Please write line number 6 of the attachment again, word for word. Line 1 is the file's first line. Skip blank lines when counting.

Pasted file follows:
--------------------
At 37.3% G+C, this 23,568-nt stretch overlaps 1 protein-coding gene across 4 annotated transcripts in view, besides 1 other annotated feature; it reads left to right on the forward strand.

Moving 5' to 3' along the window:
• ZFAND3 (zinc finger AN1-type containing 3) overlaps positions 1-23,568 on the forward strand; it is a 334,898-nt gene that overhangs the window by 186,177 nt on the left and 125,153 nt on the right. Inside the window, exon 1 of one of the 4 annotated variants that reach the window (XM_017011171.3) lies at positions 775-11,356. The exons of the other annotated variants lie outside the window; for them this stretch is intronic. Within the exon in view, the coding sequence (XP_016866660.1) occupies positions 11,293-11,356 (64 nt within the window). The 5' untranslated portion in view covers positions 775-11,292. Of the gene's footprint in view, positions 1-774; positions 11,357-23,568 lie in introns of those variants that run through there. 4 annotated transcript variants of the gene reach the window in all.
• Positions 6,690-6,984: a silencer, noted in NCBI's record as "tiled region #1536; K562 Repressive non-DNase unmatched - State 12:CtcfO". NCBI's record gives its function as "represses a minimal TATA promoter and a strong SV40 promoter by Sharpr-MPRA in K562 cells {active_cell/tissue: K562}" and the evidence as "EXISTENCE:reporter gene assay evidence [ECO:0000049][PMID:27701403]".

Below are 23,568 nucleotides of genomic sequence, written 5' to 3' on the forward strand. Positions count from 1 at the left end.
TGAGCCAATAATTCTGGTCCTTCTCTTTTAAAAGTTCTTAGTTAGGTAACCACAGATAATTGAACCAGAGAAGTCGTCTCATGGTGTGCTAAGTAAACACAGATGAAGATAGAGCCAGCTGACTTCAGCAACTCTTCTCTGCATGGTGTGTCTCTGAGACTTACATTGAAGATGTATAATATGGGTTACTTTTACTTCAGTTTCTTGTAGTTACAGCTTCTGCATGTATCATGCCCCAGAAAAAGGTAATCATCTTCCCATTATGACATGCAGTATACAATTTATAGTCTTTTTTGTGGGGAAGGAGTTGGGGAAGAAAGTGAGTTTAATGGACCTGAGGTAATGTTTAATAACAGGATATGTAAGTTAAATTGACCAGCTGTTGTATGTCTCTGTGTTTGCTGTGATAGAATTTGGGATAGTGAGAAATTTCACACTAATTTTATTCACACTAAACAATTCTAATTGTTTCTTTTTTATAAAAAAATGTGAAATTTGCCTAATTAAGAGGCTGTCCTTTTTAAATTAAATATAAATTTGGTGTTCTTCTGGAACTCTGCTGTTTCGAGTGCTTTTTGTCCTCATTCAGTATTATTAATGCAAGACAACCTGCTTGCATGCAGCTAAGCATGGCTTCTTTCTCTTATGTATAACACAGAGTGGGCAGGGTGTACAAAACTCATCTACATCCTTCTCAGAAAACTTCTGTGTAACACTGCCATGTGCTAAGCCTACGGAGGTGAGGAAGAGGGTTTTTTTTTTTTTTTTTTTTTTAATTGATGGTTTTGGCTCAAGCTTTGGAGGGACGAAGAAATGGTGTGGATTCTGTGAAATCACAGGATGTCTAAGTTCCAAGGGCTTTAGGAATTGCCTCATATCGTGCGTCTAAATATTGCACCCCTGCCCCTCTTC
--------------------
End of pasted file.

TGAGCCAATAATTCTGGTCCTTCTCTTTTAAAAGTTCTTAGTTAGGTAACCACAGATAATTGAACCAGAGAAGTCGTCTCATGGTGTGCTAAGTAAACACAGATGAAGATAGAGCCAGCTGACTTCAGCAACTCTTCTCTGCATGGTGTGTCTCTGAGACTTACATTGAAGATGTATAATATGGGTTACTTTTACTTCAGTTTCTTGTAGTTACAGCTTCTGCATGTATCATGCCCCAGAAAAAGGTAATCATCTTCCCATTATGACATGCAGTATACAATTTATAGTCTTTTTTGTGGGGAAGGAGTTGGGGAAGAAAGTGAGTTTAATGGACCTGAGGTAATGTTTAATAACAGGATATGTAAGTTAAATTGACCAGCTGTTGTATGTCTCTGTGTTTGCTGTGATAGAATTTGGGATAGTGAGAAATTTCACACTAATTTTATTCACACTAAACAATTCTAATTGTTTCTTTTTTATAAAAAAATGTGAAATTTGCCTAATTAAGAGGCTGTCCTTTTTAAATTAAATATAAATTTGGTGTTCTTCTGGAACTCTGCTGTTTCGAGTGCTTTTTGTCCTCATTCAGTATTATTAATGCAAGACAACCTGCTTGCATGCAGCTAAGCATGGCTTCTTTCTCTTATGTATAACACAGAGTGGGCAGGGTGTACAAAACTCATCTACATCCTTCTCAGAAAACTTCTGTGTAACACTGCCATGTGCTAAGCCTACGGAGGTGAGGAAGAGGGTTTTTTTTTTTTTTTTTTTTTTAATTGATGGTTTTGGCTCAAGCTTTGGAGGGACGAAGAAATGGTGTGGATTCTGTGAAATCACAGGATGTCTAAGTTCCAAGGGCTTTAGGAATTGCCTCATATCGTGCGTCTAAATATTGCACCCCTGCCCCTCTTC